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Burial boxes

File consists of images of burial boxes and sites.

Anthony Carter

Man driving a motorcar decorated for a parade

Image of a car in an unidentified parade. This image may have been taken during the same parade in which a photograph of Chief Dan Watts holding a placard saying “we are the real native sons of Canada” was taken. This image can be found at the Alberni Valley Museum, PN01873.

A costumed crowd and motorcars preparing for a parade

Image of cars and individuals that appear to be part of a parade. The image may have been taken during the same parade in which a photograph of Chief Dan Watts holding a placard saying “we are the real native sons of Canada” was taken. This image can be found at the Alberni Valley Museum, PN01873.

Nuu-chah-nulth headdresses

Photograph of two Nuu-chah-nulth headdresses. These headdresses were brought by Annie Tlehwituu-a as thuch-haamis from the Yuuthluu-ilthat-h to Kwitchiiniom at the time of their marriage. One of the headdresses was purchased by John Hauberg of Seattle, a major benefactor of the Seattle Museum of Art.

Saatlsaach or Samiilth ceremony

A crowd gathered on a beach watches what appears to be a Saatlsaach or Samiilth ceremony as indicated by the K’aanaatla, the man in the foreground in a stooped posture with a sheet running from his heads down the length of his backs. The K’aanaatla mimics a wolf. He holds short sticks in each hand which represent the animals’ lower limbs and protects his hands from the barnacles and seashells on the beach. A yashmakats (canoe) visible in the central part of the image has had the tip of its bow kwama sawn off to facilitate its use on sealing schooners in the Bering Sea.

Saatlsaach or Samiilth ceremony

Image shows what may be a Saatlsaach or Samiilth ceremony, as indicated by the K’aanaatla, the two men in the foreground in a stooped posture with sheets running from their heads down the length of their backs. The K’aanaatla are mimicking wolves. They hold short sticks in each hand which represent the animals’ lower limbs and protect their hands from the barnacles and seashells on the beach.

The man with the black hat and black paint on his cheeks is likely the head K’aanaatla. He carries two pieces of wood to naskshitl (create a rapid, steady beat) or in case one of the K’aanaatla drops theirs. Picking up an object dropped by a K’aanaatla during a ceremony would be tantamount to admitting the K’aanaatla had made a mistake and was therefore refrained from.

In the background, lines of large boulders on the beach indicate canoe runs. On the viewer’s right-hand side of the image, a pole laid perpendicular to the canoe run is likely a cedar sapling used to protect canoes against the gravel beach and to facilitate sliding canoes out of the water.

Saatlsaach or Samiilth ceremony

A crowd observes what appears to be a Saatlsaach or Samiilth ceremony as indicated by the K’aanaatla, the two men in the central part of the image in a stooped posture with sheets running from their heads down the length of their backs. The K’aanaatla are mimicking wolves. They hold short sticks in each hand which represent the animals’ lower limbs and protect their hands from the barnacles and seashells on the beach.Behind them, an individual next to the tarp may have ts’iilthaen “eagle down” on his head.

Nuu-chah-nulth Photograph collection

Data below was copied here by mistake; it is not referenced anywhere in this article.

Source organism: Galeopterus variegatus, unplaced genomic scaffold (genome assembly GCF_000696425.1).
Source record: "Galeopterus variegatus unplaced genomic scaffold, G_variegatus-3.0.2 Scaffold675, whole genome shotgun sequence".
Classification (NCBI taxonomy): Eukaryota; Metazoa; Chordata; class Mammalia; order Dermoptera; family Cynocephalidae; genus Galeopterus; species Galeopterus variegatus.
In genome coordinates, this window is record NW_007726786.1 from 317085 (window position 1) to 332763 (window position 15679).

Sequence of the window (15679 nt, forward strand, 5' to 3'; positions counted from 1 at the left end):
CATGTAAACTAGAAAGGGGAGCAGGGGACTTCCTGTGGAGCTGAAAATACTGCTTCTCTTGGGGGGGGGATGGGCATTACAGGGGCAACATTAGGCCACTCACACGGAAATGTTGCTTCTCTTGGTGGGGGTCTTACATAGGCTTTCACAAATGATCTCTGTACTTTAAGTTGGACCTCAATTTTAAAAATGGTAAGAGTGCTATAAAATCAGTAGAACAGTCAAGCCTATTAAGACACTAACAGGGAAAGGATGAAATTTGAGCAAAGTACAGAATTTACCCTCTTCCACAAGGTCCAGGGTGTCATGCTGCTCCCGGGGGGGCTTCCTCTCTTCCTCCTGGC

• 146
  • Colección
  • [192-?]

The collection consists of eight photographs likely taken in the Nuu-chah-nulth community in the 1920's. Some of the photographs may have been taken by Catherine, the daughter of an early Indian Agent named Augustus Cox. They include a number of images that appear to be a Samiilth or Saatlsaach ceremony, with K'aanaatla mimicking wolves. Some of these images are taken near a seaside village, which shows various types of structures and canoes. Other images taken on a beach show canoe runs, as well as two images of individuals in robes and headdresses. Another image shows a detailed view of two headdresses. There are also images of what seem to be preparations for a parade, with individuals dressed in costumes and decorated motorcars nearby.

Joe David and daughter

At the center of image, Joe David's daughter can be seen tucked under her father's button blanket in such a way that her eyes are entirely covered by the cloak. Norman Tait stands on the left side of image.

Canoe Paddles

The tilted image features various canoe paddles set against the canoe log.

Mercy, Norman, and Joe David

Image is of Norman in conversation with Mercy, who is holding an umbrella. Standing beside them is Joe David with his back to the camera and looking down at his daughter.

Tait and David families

The image is of Norman Tait and two of his sons on the left side of image and Joe David with his daughter tucked under his button blanket to the right side. The little girl clutching a small item is the only one facing the camera while the others are all looking away.

Joe David and daughter

Joe David and his daughter are in front of the canoe log. The little girl appears tucked under her father's button blanket.
Norman Tait stands at the left of image holding one of the canoe paddles.

Bill Reid's speech

Image is of Bill Reid standing in front of the canoe log and delivering his address at the welcome ceremony.

Bill Reid at the welcome ceremony

Image is of Rob't, Mercy, Norman, and Bill Reid during welcome ceremony. Bill Reid is speaking with folded notes in his hands. Mercy holds an umbrella while Norman holds a paddle.

Bill Reid's speech

Image is of Bill Reid holding a piece of paper during his address at the welcome ceremony.

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